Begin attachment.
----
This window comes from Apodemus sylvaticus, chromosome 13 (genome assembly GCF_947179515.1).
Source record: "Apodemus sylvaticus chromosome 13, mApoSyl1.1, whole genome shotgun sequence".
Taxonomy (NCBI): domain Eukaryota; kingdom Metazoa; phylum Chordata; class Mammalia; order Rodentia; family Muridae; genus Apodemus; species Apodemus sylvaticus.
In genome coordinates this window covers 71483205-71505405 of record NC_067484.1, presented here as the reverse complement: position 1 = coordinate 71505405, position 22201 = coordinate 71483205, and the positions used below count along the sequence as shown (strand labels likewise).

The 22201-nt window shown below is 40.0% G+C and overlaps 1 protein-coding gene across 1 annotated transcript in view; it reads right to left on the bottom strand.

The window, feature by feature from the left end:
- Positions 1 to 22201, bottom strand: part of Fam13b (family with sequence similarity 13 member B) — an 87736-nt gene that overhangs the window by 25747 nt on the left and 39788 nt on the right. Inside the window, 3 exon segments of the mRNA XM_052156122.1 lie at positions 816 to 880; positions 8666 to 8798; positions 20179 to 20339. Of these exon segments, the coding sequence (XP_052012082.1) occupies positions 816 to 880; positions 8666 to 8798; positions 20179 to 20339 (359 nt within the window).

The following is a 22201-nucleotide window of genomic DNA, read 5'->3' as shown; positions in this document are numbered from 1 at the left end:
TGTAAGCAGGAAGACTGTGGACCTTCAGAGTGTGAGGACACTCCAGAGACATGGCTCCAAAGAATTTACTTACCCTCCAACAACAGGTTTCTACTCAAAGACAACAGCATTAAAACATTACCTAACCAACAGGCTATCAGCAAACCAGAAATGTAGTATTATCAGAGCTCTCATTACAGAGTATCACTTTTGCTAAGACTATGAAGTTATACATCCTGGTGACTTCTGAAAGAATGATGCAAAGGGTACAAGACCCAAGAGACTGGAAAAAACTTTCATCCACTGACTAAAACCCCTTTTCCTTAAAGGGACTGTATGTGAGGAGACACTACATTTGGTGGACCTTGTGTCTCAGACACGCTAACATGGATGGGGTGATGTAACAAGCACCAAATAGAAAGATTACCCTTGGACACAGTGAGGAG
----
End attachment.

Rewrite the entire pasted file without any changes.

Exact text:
This window comes from Apodemus sylvaticus, chromosome 13 (genome assembly GCF_947179515.1).
Source record: "Apodemus sylvaticus chromosome 13, mApoSyl1.1, whole genome shotgun sequence".
Taxonomy (NCBI): domain Eukaryota; kingdom Metazoa; phylum Chordata; class Mammalia; order Rodentia; family Muridae; genus Apodemus; species Apodemus sylvaticus.
In genome coordinates this window covers 71483205-71505405 of record NC_067484.1, presented here as the reverse complement: position 1 = coordinate 71505405, position 22201 = coordinate 71483205, and the positions used below count along the sequence as shown (strand labels likewise).

The 22201-nt window shown below is 40.0% G+C and overlaps 1 protein-coding gene across 1 annotated transcript in view; it reads right to left on the bottom strand.

The window, feature by feature from the left end:
- Positions 1 to 22201, bottom strand: part of Fam13b (family with sequence similarity 13 member B) — an 87736-nt gene that overhangs the window by 25747 nt on the left and 39788 nt on the right. Inside the window, 3 exon segments of the mRNA XM_052156122.1 lie at positions 816 to 880; positions 8666 to 8798; positions 20179 to 20339. Of these exon segments, the coding sequence (XP_052012082.1) occupies positions 816 to 880; positions 8666 to 8798; positions 20179 to 20339 (359 nt within the window).

The following is a 22201-nucleotide window of genomic DNA, read 5'->3' as shown; positions in this document are numbered from 1 at the left end:
TGTAAGCAGGAAGACTGTGGACCTTCAGAGTGTGAGGACACTCCAGAGACATGGCTCCAAAGAATTTACTTACCCTCCAACAACAGGTTTCTACTCAAAGACAACAGCATTAAAACATTACCTAACCAACAGGCTATCAGCAAACCAGAAATGTAGTATTATCAGAGCTCTCATTACAGAGTATCACTTTTGCTAAGACTATGAAGTTATACATCCTGGTGACTTCTGAAAGAATGATGCAAAGGGTACAAGACCCAAGAGACTGGAAAAAACTTTCATCCACTGACTAAAACCCCTTTTCCTTAAAGGGACTGTATGTGAGGAGACACTACATTTGGTGGACCTTGTGTCTCAGACACGCTAACATGGATGGGGTGATGTAACAAGCACCAAATAGAAAGATTACCCTTGGACACAGTGAGGAG